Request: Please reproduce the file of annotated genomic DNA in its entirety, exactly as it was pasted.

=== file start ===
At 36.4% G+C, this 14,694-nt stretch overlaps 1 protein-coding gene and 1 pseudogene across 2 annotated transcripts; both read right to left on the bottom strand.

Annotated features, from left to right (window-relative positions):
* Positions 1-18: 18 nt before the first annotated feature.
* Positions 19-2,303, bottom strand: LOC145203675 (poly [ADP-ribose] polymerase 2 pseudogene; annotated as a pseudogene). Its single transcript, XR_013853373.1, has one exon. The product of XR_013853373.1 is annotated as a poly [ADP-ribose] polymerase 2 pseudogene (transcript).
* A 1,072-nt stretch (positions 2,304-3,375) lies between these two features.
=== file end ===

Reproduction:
At 36.4% G+C, this 14,694-nt stretch overlaps 1 protein-coding gene and 1 pseudogene across 2 annotated transcripts; both read right to left on the bottom strand.

Annotated features, from left to right (window-relative positions):
* Positions 1-18: 18 nt before the first annotated feature.
* Positions 19-2,303, bottom strand: LOC145203675 (poly [ADP-ribose] polymerase 2 pseudogene; annotated as a pseudogene). Its single transcript, XR_013853373.1, has one exon. The product of XR_013853373.1 is annotated as a poly [ADP-ribose] polymerase 2 pseudogene (transcript).
* A 1,072-nt stretch (positions 2,304-3,375) lies between these two features.